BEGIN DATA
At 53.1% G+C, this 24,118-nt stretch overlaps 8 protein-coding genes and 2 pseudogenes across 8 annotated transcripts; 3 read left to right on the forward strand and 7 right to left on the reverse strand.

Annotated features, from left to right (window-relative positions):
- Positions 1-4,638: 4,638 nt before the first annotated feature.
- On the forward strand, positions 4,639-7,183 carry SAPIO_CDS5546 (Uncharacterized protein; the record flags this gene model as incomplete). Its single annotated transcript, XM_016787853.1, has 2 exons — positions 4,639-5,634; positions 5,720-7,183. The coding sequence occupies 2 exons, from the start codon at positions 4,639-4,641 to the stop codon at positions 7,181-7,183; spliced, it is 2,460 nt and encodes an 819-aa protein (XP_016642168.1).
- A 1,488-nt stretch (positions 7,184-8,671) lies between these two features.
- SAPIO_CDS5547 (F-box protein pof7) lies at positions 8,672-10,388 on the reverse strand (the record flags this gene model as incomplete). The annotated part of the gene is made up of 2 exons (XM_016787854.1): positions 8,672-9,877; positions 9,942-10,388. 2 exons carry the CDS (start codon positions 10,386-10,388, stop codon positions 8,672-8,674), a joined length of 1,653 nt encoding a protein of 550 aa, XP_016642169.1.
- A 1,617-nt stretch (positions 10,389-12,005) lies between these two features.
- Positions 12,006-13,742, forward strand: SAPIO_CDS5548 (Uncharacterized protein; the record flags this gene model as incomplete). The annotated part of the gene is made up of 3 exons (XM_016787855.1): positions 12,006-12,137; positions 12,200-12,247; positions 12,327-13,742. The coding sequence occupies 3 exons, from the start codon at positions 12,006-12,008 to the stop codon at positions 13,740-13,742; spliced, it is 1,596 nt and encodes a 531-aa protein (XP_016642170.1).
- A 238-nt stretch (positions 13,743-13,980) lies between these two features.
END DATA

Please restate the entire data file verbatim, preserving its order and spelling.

At 53.1% G+C, this 24,118-nt stretch overlaps 8 protein-coding genes and 2 pseudogenes across 8 annotated transcripts; 3 read left to right on the forward strand and 7 right to left on the reverse strand.

Annotated features, from left to right (window-relative positions):
- Positions 1-4,638: 4,638 nt before the first annotated feature.
- On the forward strand, positions 4,639-7,183 carry SAPIO_CDS5546 (Uncharacterized protein; the record flags this gene model as incomplete). Its single annotated transcript, XM_016787853.1, has 2 exons — positions 4,639-5,634; positions 5,720-7,183. The coding sequence occupies 2 exons, from the start codon at positions 4,639-4,641 to the stop codon at positions 7,181-7,183; spliced, it is 2,460 nt and encodes an 819-aa protein (XP_016642168.1).
- A 1,488-nt stretch (positions 7,184-8,671) lies between these two features.
- SAPIO_CDS5547 (F-box protein pof7) lies at positions 8,672-10,388 on the reverse strand (the record flags this gene model as incomplete). The annotated part of the gene is made up of 2 exons (XM_016787854.1): positions 8,672-9,877; positions 9,942-10,388. 2 exons carry the CDS (start codon positions 10,386-10,388, stop codon positions 8,672-8,674), a joined length of 1,653 nt encoding a protein of 550 aa, XP_016642169.1.
- A 1,617-nt stretch (positions 10,389-12,005) lies between these two features.
- Positions 12,006-13,742, forward strand: SAPIO_CDS5548 (Uncharacterized protein; the record flags this gene model as incomplete). The annotated part of the gene is made up of 3 exons (XM_016787855.1): positions 12,006-12,137; positions 12,200-12,247; positions 12,327-13,742. The coding sequence occupies 3 exons, from the start codon at positions 12,006-12,008 to the stop codon at positions 13,740-13,742; spliced, it is 1,596 nt and encodes a 531-aa protein (XP_016642170.1).
- A 238-nt stretch (positions 13,743-13,980) lies between these two features.